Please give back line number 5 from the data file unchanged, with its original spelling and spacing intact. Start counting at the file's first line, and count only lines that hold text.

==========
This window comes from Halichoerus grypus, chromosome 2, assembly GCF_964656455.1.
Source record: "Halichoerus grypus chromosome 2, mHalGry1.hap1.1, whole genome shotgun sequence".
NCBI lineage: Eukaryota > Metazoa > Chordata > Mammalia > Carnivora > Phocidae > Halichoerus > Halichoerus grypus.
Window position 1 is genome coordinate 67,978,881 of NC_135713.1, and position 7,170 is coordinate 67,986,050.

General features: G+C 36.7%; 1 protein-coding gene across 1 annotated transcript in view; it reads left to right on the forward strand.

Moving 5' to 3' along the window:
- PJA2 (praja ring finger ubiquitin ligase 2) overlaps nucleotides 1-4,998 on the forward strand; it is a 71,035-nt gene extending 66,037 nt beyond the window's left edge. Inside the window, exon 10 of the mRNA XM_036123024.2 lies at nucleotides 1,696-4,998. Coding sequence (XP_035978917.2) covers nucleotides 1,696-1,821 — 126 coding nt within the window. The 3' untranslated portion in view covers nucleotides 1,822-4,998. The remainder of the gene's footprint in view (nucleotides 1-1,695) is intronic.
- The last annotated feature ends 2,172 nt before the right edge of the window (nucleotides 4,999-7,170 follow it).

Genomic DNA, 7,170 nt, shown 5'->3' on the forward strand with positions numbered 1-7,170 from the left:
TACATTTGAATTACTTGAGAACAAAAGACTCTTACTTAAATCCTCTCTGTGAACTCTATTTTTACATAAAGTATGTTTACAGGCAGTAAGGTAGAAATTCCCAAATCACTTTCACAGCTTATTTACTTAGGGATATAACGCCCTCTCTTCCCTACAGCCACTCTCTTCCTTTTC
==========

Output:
General features: G+C 36.7%; 1 protein-coding gene across 1 annotated transcript in view; it reads left to right on the forward strand.